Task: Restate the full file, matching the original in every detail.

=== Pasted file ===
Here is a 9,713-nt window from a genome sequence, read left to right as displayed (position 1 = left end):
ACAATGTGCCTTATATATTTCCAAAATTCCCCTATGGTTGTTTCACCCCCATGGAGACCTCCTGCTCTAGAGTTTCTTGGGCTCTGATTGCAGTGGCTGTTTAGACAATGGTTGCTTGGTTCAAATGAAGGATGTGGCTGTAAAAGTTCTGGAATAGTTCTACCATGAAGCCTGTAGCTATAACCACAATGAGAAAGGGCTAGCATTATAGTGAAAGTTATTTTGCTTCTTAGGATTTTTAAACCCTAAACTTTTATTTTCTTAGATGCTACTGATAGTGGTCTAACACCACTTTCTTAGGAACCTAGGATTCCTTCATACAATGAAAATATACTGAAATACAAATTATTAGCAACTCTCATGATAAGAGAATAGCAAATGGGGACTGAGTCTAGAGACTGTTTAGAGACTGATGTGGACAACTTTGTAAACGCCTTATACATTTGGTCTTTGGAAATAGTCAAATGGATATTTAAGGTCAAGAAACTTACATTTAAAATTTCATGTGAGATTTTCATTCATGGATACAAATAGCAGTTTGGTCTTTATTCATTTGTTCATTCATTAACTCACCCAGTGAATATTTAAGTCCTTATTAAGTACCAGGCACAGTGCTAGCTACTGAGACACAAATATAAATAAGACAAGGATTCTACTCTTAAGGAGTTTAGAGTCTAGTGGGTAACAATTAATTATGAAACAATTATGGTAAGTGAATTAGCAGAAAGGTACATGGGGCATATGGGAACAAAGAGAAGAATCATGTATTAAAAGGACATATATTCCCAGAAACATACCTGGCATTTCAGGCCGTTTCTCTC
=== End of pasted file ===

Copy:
Here is a 9,713-nt window from a genome sequence, read left to right as displayed (position 1 = left end):
ACAATGTGCCTTATATATTTCCAAAATTCCCCTATGGTTGTTTCACCCCCATGGAGACCTCCTGCTCTAGAGTTTCTTGGGCTCTGATTGCAGTGGCTGTTTAGACAATGGTTGCTTGGTTCAAATGAAGGATGTGGCTGTAAAAGTTCTGGAATAGTTCTACCATGAAGCCTGTAGCTATAACCACAATGAGAAAGGGCTAGCATTATAGTGAAAGTTATTTTGCTTCTTAGGATTTTTAAACCCTAAACTTTTATTTTCTTAGATGCTACTGATAGTGGTCTAACACCACTTTCTTAGGAACCTAGGATTCCTTCATACAATGAAAATATACTGAAATACAAATTATTAGCAACTCTCATGATAAGAGAATAGCAAATGGGGACTGAGTCTAGAGACTGTTTAGAGACTGATGTGGACAACTTTGTAAACGCCTTATACATTTGGTCTTTGGAAATAGTCAAATGGATATTTAAGGTCAAGAAACTTACATTTAAAATTTCATGTGAGATTTTCATTCATGGATACAAATAGCAGTTTGGTCTTTATTCATTTGTTCATTCATTAACTCACCCAGTGAATATTTAAGTCCTTATTAAGTACCAGGCACAGTGCTAGCTACTGAGACACAAATATAAATAAGACAAGGATTCTACTCTTAAGGAGTTTAGAGTCTAGTGGGTAACAATTAATTATGAAACAATTATGGTAAGTGAATTAGCAGAAAGGTACATGGGGCATATGGGAACAAAGAGAAGAATCATGTATTAAAAGGACATATATTCCCAGAAACATACCTGGCATTTCAGGCCGTTTCTCTC